West Valley City • The City Council on Tuesday voted 4-2 to deny a request by The Salt Lake Tribune to waive or lower a charge of nearly $150 for copies of emails related to the Chinese Heritage Gate.
Reporter Cimaron Neugebauer said the emails would benefit the public by shedding light on how donations for the gate were handled. He pointed out that the law encourages a full fee waiver when releasing records will primarily benefit the public rather than an individual, and also argued that the charge of $149.67 was excessive for the work involved in providing the 153 emails.
Assistant City Attorney Brandon Hill countered that finding council emails related to the Chinese Heritage Gate Foundation and the West Valley Sister City Committee required a network administrator to program a detailed query with dozens of filters for a computer search. Then, he said, the deputy city recorder had to sort through the results for emails that fell within the scope of the request.
The charge struck a balance between providing media access to important documents and the public’s right to efficient and low-cost government, Hill said.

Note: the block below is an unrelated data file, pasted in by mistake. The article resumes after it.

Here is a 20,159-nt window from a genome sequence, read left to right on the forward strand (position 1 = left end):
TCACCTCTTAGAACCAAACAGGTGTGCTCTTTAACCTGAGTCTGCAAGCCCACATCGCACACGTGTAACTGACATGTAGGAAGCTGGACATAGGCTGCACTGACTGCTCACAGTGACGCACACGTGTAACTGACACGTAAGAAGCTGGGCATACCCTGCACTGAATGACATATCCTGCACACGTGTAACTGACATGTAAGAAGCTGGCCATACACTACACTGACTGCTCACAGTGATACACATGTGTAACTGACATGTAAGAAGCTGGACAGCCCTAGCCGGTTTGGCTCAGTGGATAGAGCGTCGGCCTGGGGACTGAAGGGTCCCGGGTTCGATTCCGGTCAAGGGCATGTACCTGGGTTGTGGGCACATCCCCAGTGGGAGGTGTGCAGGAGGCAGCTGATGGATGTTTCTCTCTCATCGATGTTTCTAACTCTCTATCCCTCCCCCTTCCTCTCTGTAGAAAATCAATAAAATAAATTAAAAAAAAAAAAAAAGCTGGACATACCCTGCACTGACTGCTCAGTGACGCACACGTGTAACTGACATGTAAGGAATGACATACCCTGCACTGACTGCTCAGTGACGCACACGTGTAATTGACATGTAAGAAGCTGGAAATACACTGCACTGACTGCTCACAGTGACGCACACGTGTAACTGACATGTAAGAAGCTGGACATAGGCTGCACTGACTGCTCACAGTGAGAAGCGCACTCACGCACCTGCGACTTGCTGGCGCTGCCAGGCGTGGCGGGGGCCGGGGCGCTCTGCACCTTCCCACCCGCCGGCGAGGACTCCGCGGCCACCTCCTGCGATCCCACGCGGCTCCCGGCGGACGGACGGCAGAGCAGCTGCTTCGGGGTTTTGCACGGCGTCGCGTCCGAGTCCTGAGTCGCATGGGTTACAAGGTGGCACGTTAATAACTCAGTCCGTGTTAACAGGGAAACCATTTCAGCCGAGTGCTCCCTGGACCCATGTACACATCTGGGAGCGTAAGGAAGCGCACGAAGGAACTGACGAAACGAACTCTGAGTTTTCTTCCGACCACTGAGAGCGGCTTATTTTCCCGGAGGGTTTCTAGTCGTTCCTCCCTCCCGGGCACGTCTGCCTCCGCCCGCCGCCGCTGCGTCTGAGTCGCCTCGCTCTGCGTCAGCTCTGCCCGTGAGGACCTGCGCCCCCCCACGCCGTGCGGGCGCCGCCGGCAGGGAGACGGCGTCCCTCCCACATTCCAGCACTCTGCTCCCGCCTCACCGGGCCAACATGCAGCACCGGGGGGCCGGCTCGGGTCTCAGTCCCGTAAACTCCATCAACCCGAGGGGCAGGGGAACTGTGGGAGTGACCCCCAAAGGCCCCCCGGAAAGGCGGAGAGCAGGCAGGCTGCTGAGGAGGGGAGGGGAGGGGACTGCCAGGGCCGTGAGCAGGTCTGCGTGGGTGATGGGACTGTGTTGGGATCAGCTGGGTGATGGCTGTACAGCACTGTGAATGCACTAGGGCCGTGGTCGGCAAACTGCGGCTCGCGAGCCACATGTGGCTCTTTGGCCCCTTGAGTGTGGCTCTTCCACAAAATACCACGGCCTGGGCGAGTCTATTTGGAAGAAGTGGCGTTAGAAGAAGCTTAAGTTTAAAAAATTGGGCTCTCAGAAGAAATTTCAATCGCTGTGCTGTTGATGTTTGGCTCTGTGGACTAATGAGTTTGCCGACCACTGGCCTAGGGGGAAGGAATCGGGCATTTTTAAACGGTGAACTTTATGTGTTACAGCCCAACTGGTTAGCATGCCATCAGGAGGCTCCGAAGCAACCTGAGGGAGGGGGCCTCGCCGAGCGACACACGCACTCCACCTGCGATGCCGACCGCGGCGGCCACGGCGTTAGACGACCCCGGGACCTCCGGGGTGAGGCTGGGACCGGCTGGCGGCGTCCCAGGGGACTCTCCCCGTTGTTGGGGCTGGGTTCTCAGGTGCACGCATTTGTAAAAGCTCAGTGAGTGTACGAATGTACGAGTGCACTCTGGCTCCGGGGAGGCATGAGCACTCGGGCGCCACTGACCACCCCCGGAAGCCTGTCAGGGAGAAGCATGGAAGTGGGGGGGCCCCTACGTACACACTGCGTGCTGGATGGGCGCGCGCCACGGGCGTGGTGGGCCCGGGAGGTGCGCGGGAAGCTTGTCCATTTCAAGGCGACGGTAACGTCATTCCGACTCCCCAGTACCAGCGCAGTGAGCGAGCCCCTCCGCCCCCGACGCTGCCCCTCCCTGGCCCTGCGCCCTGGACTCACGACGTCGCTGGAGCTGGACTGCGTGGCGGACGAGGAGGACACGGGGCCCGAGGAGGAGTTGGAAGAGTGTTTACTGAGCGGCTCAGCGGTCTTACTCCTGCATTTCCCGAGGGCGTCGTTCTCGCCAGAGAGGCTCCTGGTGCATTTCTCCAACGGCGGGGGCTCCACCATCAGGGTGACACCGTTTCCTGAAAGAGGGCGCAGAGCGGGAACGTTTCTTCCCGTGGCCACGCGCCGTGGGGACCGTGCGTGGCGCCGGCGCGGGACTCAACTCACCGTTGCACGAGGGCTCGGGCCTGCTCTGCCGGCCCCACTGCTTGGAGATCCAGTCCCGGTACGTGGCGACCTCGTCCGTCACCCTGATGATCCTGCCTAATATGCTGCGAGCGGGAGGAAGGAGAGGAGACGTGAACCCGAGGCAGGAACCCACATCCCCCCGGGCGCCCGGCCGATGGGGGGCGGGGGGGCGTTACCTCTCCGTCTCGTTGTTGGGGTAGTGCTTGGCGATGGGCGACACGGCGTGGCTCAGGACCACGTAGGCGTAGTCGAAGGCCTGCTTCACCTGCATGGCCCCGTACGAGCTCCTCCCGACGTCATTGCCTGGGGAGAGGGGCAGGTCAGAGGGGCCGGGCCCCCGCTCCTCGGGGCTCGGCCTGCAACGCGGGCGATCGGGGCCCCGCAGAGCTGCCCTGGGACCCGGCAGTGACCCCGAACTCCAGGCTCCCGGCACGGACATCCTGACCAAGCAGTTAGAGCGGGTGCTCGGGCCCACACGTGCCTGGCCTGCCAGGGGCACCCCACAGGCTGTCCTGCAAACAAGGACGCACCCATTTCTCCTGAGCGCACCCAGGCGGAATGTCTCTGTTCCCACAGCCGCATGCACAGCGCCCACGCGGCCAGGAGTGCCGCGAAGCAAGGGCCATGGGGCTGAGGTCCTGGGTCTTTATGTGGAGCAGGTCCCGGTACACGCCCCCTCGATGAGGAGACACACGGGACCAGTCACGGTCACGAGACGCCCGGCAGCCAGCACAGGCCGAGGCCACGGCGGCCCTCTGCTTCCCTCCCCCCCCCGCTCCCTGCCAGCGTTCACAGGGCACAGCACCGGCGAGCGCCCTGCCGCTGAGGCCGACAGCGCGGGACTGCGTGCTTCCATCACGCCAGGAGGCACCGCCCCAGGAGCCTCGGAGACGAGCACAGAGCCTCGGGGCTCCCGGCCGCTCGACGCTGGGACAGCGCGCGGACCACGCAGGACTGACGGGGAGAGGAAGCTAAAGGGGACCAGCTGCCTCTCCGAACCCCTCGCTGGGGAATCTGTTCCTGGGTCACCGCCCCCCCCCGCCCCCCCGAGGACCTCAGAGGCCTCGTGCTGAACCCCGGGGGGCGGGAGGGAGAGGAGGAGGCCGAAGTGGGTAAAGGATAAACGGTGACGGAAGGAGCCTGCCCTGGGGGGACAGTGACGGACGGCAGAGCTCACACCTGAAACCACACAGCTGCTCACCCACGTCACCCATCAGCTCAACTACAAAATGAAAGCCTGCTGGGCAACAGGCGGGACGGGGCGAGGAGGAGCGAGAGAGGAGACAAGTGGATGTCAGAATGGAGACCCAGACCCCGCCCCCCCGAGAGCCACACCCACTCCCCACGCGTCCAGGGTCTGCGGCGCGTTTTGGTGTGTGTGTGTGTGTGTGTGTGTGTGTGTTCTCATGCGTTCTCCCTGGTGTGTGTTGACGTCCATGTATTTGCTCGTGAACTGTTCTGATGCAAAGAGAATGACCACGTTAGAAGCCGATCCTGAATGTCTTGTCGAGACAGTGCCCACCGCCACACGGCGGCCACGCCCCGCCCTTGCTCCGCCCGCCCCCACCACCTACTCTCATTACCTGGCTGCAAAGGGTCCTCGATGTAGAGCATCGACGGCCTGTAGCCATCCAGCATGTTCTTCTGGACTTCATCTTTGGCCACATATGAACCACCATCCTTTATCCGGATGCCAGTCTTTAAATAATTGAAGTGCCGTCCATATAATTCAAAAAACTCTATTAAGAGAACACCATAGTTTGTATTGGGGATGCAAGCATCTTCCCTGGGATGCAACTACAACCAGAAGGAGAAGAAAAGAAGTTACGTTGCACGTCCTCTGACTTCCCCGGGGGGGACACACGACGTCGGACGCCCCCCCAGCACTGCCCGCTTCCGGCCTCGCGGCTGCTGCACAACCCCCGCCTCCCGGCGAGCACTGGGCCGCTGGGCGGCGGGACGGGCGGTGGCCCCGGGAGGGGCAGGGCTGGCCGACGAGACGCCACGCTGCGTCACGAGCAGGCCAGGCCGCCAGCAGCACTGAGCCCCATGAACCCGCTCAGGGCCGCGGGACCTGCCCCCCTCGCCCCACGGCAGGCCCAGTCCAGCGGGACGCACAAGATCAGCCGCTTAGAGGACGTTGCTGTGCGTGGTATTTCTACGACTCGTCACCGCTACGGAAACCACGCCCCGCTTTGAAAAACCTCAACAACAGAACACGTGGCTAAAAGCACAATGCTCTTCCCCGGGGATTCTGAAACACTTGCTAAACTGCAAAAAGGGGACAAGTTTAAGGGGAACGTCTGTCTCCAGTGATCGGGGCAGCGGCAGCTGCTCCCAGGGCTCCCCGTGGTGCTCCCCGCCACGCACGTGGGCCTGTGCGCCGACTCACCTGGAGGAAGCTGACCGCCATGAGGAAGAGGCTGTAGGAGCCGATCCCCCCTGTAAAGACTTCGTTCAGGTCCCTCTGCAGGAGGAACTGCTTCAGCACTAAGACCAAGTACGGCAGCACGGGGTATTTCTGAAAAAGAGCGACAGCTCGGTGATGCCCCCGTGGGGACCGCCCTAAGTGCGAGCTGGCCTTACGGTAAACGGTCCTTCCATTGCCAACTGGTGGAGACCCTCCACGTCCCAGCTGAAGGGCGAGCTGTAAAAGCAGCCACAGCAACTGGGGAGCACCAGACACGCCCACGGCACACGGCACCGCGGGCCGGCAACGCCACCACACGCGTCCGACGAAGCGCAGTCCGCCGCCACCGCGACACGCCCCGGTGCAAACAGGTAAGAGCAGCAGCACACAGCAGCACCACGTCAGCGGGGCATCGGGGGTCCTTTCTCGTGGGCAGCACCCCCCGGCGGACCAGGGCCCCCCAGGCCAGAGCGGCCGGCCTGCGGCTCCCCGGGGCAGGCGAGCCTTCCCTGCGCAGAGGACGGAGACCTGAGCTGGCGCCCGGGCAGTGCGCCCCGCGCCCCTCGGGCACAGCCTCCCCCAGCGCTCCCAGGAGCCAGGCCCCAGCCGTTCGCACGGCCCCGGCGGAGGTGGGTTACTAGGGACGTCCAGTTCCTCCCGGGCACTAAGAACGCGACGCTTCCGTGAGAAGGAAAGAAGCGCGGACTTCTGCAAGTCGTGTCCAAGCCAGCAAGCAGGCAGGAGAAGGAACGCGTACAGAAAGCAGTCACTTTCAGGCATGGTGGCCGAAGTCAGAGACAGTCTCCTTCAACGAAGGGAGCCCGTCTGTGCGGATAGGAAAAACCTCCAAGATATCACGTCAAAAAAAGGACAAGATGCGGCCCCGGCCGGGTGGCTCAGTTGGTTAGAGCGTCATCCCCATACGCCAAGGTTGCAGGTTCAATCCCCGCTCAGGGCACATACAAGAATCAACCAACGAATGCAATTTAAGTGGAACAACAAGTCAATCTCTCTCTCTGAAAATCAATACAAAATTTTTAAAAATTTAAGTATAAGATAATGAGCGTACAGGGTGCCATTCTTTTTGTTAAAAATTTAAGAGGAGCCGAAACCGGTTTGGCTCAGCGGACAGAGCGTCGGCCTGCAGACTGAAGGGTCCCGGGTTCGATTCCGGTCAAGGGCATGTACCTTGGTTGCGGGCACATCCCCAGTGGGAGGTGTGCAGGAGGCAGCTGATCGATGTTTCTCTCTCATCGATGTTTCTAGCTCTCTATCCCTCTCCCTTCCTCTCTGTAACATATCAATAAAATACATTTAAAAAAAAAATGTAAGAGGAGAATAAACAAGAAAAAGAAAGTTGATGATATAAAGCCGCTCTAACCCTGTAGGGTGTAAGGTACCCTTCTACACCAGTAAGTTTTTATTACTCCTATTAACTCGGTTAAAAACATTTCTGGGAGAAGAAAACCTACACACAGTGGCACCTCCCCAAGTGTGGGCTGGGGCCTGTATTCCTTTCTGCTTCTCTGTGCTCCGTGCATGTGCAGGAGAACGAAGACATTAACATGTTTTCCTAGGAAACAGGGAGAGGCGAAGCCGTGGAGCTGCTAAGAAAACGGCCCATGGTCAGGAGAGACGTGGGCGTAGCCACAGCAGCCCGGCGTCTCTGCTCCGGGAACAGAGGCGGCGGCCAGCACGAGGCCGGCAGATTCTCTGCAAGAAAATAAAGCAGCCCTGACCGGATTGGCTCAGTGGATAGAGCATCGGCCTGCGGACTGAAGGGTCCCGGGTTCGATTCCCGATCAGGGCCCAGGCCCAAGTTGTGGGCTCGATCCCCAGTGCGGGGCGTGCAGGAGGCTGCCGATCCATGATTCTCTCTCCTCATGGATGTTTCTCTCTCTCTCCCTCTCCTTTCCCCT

The Chinese Heritage Gate, at the Utah Cultural Celebration Center, symbolizes the friendship between sister cities West Valley City and Nantou, Taiwan. More than $200,000 was raised from donors in Utah and Taiwan in the past decade to build the structure.
Shortly before the gate’s Sept. 29 dedication, some donors raised questions about how their donations were handled by Terence “Terry” Chen, the board chairman of the Chinese Heritage Foundation of Utah (CHFU). The Salt Lake County District Attorney’s Office is investigating claims that the funds were mishandled. In addition, the foundation is under investigation by the state Division of Occupational and Professional Licensing, which says the CHFU hasn’t filed an application for a charitable-solicitation permit. Chen denies the allegations against him.